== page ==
How the Powerful Took Over Identity Politics (and Everything Else)
by Olúfẹ́mi O. Táíwò
An oft-cited survey conducted by Monmouth University in the summer of 2020 cataloged substantial support for the Black Lives Matter Movement. At the time the survey was conducted, a majority surveyed believed the actions taken by protestors in the wake of George Floyd’s murder were justified. This included the burning of a Minneapolis police precinct where the four officers responsible for Floyd’s death worked. But just two years later, the political winds have changed, enabling President Biden to tout his “fund the police” budget proposal. Among other allocations, the proposal earmarks “$30 billion in new mandatory resources to support law enforcement,” and Biden has allowed states and municipalities to redirect their remaining COVID-19 stimulus funds to police departments. How is it that a movement which brought 26 million people into struggle could be rendered impotent in such a short period of time?
Olúfẹ́mi O. Táíwò offers insight into this question in his new book Elite Capture. Recently published by Haymarket Books, Elite Capture explores what debates about cultural wokeism only seem to mystify. For Táíwò, ideas are shaped by social structures, and like resources generally, ideas are constructed and allocated to meet the interests of those with wealth and power. As such, popular support for defunding carceral institutions and instead funding institutions of the common good has been replaced by Capital’s symbolic gestures on a largely cultural terrain. This shift away from redistributive outcomes and towards almost exclusively representative outcomes fails to mitigate the harms in response to which Black Lives Matter emerged. Perhaps the most acute example of this phenomenon is captured by the famed photo of Nancy Pelosi draped in kente cloth, as she leads fellow congressional Democrats to take a knee in the newly rebranded Emancipation Hall.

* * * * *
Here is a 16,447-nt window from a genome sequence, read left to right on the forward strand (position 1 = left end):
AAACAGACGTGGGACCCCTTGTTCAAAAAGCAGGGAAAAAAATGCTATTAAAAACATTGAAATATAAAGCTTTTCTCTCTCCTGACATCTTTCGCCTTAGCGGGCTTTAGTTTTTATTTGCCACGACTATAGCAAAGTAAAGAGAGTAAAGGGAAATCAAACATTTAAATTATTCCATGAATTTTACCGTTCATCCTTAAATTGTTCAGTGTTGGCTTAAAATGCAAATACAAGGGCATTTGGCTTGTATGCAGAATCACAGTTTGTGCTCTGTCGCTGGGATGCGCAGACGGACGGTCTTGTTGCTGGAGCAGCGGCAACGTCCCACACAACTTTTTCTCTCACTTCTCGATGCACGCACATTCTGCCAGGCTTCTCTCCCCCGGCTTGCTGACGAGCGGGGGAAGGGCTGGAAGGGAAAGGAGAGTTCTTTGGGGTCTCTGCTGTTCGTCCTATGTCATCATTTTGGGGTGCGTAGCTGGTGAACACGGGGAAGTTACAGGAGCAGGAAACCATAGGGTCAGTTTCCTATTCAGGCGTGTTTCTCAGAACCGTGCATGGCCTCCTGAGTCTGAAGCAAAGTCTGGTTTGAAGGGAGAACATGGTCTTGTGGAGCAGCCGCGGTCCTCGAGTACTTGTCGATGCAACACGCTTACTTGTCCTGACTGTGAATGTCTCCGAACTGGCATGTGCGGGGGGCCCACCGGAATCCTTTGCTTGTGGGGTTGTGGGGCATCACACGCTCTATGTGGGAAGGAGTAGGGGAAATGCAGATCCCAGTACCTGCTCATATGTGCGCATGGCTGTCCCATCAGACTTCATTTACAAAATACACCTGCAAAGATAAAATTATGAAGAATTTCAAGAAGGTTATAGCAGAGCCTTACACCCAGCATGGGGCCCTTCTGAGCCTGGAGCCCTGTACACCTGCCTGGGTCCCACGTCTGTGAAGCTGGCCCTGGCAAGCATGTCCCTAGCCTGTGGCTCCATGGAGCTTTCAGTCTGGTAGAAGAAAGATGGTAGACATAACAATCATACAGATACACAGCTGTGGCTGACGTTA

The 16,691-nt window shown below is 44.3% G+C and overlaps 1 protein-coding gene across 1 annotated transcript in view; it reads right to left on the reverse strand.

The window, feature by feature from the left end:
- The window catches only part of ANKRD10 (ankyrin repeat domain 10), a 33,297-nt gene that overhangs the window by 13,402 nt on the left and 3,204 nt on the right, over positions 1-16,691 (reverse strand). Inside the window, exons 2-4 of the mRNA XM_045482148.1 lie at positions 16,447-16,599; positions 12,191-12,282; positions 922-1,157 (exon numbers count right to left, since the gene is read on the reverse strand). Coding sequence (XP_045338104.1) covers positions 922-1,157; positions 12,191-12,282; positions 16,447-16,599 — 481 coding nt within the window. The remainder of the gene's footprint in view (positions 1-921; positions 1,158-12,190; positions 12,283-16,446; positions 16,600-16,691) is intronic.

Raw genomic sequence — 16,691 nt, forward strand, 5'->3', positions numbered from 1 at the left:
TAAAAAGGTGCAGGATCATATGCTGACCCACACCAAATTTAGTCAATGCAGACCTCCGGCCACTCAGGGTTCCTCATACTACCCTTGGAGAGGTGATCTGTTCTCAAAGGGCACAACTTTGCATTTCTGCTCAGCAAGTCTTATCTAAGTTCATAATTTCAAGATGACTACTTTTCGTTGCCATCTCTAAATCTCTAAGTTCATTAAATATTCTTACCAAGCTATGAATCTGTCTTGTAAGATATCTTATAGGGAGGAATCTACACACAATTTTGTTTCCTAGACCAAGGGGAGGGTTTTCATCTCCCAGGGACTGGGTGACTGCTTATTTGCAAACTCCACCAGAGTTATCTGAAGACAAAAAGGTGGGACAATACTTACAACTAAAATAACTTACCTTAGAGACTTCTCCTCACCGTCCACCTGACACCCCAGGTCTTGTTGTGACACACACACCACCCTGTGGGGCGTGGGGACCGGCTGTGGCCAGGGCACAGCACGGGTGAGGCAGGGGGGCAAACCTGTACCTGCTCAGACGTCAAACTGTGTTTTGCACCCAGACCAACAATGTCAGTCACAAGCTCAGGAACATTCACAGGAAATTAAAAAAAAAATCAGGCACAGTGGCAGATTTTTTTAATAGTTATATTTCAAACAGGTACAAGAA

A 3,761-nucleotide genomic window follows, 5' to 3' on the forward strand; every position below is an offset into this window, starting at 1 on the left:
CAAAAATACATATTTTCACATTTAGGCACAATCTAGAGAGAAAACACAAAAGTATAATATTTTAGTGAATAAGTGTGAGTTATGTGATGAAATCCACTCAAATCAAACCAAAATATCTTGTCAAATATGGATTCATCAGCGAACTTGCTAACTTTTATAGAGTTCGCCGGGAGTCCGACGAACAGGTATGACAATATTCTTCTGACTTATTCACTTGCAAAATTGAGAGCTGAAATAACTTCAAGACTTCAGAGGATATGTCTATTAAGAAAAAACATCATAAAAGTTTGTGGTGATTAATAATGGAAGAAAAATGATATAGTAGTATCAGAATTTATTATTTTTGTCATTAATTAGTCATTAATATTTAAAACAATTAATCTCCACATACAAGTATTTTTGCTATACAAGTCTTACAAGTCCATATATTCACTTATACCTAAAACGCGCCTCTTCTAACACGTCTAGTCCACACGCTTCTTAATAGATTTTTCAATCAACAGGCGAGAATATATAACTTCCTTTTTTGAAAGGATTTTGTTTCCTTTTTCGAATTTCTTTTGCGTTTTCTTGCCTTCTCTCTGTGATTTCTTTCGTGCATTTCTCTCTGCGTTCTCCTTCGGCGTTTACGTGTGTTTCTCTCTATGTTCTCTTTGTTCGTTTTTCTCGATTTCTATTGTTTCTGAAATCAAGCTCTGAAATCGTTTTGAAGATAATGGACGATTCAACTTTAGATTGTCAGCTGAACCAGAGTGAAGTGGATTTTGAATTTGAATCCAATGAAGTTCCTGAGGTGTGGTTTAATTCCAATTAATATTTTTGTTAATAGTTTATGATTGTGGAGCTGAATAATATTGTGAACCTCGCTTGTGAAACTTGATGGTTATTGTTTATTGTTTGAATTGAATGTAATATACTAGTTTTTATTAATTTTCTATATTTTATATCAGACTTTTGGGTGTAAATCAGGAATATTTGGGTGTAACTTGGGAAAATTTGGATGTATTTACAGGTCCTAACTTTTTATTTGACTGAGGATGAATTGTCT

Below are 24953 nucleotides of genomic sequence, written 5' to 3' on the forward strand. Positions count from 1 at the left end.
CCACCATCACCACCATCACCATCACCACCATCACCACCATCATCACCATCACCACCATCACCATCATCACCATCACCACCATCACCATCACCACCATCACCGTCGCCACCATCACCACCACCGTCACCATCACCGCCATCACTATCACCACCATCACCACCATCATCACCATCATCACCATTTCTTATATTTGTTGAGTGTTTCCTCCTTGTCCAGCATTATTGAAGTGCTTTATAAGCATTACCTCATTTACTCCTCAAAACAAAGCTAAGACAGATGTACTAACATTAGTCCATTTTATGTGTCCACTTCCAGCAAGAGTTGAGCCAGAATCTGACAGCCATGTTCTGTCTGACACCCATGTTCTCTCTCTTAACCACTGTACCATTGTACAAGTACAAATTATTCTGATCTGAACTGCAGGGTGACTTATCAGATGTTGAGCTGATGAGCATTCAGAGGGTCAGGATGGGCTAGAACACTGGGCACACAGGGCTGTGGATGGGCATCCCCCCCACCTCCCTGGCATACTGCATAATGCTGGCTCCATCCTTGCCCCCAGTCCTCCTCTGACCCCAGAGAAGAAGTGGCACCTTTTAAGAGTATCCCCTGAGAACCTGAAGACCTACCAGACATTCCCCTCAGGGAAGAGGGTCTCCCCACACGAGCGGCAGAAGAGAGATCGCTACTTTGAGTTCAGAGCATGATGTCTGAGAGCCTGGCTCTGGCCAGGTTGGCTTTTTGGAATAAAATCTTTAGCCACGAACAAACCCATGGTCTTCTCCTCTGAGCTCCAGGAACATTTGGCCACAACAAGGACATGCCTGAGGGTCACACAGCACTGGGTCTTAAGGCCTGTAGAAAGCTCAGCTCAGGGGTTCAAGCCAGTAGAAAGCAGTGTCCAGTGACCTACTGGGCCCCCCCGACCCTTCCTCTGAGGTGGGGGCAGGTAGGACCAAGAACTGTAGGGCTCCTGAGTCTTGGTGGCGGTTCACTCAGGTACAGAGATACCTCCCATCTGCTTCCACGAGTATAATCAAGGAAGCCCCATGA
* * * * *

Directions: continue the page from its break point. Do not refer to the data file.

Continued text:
According to Táíwò, the problem is not that Pelosi is a jerk (she is), nor that elites conspired to redirect the aims of the movement (they did), but also that ideas are neither static nor neutral. Instead, they are shaped by social arrangements. It is precisely because the elite and the powerful oversee the channels of public expression that the wave of anti-oppression struggles that swept 2020 has been, to a great extent, redirected into a neoliberal flavor of multiculturalism. In part, this is how we arrive at a moment saturated with the kind of corporate identity politics that allows Florida Governor Ron DeSantis to rebrand himself as a fighter for the silent majority over the corruption of “woke CEOs”.
Táíwò defines “elite capture” as “the increasing domination of elite interests and control over our social system” (21), and argues that “identity politics” and “wokeness” also fall victim to this domination. According to Táíwò, “Elite capture happens when the advantaged few steer resources and institutions that could serve the many towards their narrower interests and aims” (22). Drawing on an extended metaphor, Táíwò notes that this capture occurs on all social levels and in rooms large and small; from the White House Situation Room to the local organizing room, ideas are generally redirected in the interests of the elite representatives present in each of these spaces.